|Year : 2021 | Volume
| Issue : 2 | Page : 72-74
Pulmonary nocardiosis: Life-threatening complications of antitumor necrosis factor-α treatment for Crohn's disease
Hemanta Kumar Nayak1, Manas Kumar Panigrahi1, Srujana Mohanty2, Chandan Kumar1, Subash Chandra Samal1
1 Department of Gastroenterology, All India Institute of Medical Sciences, Bhubaneswar, Odisha, India
2 Department of Microbiology, All India Institute of Medical Sciences, Bhubaneswar, Odisha, India
|Date of Submission||08-Nov-2020|
|Date of Acceptance||22-Nov-2020|
|Date of Web Publication||23-Mar-2021|
Subash Chandra Samal
Department of Gastroenterology, All India Institute of Medical Sciences, Bhubaneswar, Odisha
Source of Support: None, Conflict of Interest: None
Nocardia is an emerging infection in the era of biological therapy with a fatal outcome without treatment. Risk of dissemination and multisystem involvement demands an early diagnosis from the treating physician. We share our experience of such opportunistic infection (pulmonary nocardiosis) in a young male with Crohn's disease on injection adalimumab. The patient was managed with appropriate antibiotics and after therapy, prophylaxis with cotrimoxazole was initiated. Adalimumab was re-introduced, as he developed flare-up of the perianal disease on follow-up. Atypical opportunistic infection requires a meticulous approach to reach early diagnosis to prevent poor outcomes.
Keywords: Biologics, inflammatory bowel disease, opportunistic infection
|How to cite this article:|
Nayak HK, Panigrahi MK, Mohanty S, Kumar C, Samal SC. Pulmonary nocardiosis: Life-threatening complications of antitumor necrosis factor-α treatment for Crohn's disease. Gastroenterol Hepatol Endosc Pract 2021;1:72-4
|How to cite this URL:|
Nayak HK, Panigrahi MK, Mohanty S, Kumar C, Samal SC. Pulmonary nocardiosis: Life-threatening complications of antitumor necrosis factor-α treatment for Crohn's disease. Gastroenterol Hepatol Endosc Pract [serial online] 2021 [cited 2021 Apr 22];1:72-4. Available from: http://www.ghepjournal.com/text.asp?2021/1/2/72/311739
| Introduction|| |
The risk of opportunistic infection in patients on tumor necrosis factor (TNF)-α inhibitors is not a newer phenomenon. Management of inflammatory bowel disease is itself a challenging task and adding to this, the growing incidences of newer, rare, and atypical infections make the issue more complicated and graver. The diagnosis in such circumstances depends on the wisdom of the microbiologists with foresightedness ahead of the treating clinician.
We describe here such a case scenario in a patient with inflammatory bowel disease – Crohn's disease on adalimumab therapy, presenting with fever and chest pain. Further workup led to the diagnosis of Nocardia empyema. The purpose of this case report is to alert the clinicians with an acquaintance of the knowledge of the above emerging opportunistic infection in the era of biologics in the management of inflammatory bowel disease.
| Case Report|| |
A 23-year-old male, 3rd year medical undergraduate, presented with peri-umbilical pain and intermittent bloody diarrhea of 1-year duration. Based on his colonoscopy findings and segmental mucosal biopsy report, he was diagnosed to have ileo-colonic Crohn's disease. All the workups for tuberculosis (cartridge-based nucleic acid test on tissue for tuberculosis, QuantiFERON gold test, and chest X-ray) were negative. He had responded well to initial daily dose of 60 mg prednisolone and 100 mg azathioprine. However, the disease relapsed while tapering from the steroid therapy. Considering the young-onset, small bowel and upper gastrointestinal tract involvement on mucosal biopsy and aggressive behavior, adalimumab was added to the existing regimen with continued steroid withdrawal. There was an overlapping period of 2 weeks when the patient was on tapering doses of steroid, azathioprine, and the adalimumab therapy, thus exposing the patient to triple immune suppression.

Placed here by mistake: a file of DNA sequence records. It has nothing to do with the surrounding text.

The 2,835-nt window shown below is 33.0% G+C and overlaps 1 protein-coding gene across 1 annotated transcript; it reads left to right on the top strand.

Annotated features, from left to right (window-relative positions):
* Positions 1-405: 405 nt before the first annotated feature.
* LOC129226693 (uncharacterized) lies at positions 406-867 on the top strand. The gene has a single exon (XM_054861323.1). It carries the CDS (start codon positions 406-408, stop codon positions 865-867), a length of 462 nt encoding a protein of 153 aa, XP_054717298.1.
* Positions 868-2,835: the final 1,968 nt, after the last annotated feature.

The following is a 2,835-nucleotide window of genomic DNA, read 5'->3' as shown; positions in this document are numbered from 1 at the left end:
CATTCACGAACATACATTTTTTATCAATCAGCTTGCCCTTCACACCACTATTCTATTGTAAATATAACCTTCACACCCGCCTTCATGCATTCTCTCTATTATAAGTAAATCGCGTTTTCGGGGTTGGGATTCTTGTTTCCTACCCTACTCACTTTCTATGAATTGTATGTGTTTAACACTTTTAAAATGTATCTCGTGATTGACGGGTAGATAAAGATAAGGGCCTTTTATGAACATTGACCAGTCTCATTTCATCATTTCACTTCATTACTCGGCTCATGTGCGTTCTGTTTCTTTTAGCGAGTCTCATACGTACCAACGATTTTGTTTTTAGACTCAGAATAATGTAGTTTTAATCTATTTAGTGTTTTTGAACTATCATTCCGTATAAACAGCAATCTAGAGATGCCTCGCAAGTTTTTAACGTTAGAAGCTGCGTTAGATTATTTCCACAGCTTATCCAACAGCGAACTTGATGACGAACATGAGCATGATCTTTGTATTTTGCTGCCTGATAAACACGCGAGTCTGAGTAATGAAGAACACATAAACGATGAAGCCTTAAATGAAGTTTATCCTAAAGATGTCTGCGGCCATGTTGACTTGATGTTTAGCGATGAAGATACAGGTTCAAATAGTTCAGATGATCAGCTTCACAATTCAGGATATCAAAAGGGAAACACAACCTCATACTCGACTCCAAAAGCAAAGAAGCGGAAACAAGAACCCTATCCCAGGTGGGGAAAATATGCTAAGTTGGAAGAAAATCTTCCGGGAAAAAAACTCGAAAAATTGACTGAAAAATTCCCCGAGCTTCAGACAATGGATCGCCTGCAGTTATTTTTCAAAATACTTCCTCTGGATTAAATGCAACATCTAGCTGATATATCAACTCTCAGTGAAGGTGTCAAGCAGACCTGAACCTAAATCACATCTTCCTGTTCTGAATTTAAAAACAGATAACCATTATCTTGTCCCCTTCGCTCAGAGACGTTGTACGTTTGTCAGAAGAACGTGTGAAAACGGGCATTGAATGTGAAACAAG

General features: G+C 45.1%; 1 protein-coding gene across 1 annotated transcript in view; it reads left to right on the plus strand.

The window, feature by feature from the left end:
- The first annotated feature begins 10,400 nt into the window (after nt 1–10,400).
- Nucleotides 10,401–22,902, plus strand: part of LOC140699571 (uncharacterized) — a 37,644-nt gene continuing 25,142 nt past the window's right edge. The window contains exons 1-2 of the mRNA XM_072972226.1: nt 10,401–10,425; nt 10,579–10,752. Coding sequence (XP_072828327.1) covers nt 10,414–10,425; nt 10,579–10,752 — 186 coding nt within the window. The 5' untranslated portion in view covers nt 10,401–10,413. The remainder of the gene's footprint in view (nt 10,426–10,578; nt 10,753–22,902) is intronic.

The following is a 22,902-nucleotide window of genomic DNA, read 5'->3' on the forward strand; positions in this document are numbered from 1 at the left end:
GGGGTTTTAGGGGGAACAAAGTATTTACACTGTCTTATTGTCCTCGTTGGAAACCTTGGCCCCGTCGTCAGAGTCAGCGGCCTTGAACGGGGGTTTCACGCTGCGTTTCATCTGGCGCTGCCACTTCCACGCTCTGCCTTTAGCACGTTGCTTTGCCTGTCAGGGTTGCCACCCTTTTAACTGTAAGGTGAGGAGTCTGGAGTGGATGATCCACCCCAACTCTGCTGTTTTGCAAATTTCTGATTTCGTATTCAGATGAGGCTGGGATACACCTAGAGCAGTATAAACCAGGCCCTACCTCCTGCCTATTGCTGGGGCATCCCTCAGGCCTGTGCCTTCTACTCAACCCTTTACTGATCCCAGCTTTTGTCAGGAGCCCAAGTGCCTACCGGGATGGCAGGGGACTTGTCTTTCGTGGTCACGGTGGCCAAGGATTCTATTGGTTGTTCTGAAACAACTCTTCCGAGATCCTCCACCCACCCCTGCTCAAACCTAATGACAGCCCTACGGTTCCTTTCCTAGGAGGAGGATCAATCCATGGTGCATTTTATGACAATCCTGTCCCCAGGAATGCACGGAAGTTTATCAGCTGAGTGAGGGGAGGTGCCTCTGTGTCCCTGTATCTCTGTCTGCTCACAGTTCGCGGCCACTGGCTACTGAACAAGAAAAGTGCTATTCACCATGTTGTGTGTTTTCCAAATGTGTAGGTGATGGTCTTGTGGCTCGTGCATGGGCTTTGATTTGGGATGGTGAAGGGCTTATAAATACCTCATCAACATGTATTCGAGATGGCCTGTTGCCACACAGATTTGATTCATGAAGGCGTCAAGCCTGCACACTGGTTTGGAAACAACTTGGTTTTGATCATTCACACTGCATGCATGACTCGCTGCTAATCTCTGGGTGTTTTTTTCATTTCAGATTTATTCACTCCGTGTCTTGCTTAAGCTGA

His clinical condition had improved dramatically after the addition of adalimumab. At the end of 6 weeks of biologics therapy (three doses), he developed fever, chest pain, and body pain. Laboratory analysis showed anemia (hemoglobin; 8.2 g/dl) and leukocytosis (total leukocyte count of 11,570/mm3). Blood culture was sterile. Chest skiagram revealed right-sided fissural effusion [Figure 1]. Contrast-enhanced computed tomography of the chest revealed multiple loculated pleural space collections with well-defined abscess formation along mediastinal pleura in 9th, 10th, and 11th intercostal spaces invading the muscle plane [Figure 2]. Pleural fluid aspiration was purulent from infra-axillary pocket. Gram stain of the pleural aspirate revealed plenty of pus cells with multiple thin, beaded, branched Gram-positive filamentous rods and modified acid-fast stain (with 1% aqueous H2SO4 as decolorizers) showed many branched, beaded acid-fast filamentous bacilli [Figure 3] and [Figure 4]. Culture grew Nocardia species sensitive to imipenem, linezolid, and amoxicillin–clavulanate and resistant to cotrimoxazole, penicillin, and ceftriaxone [Figure 5].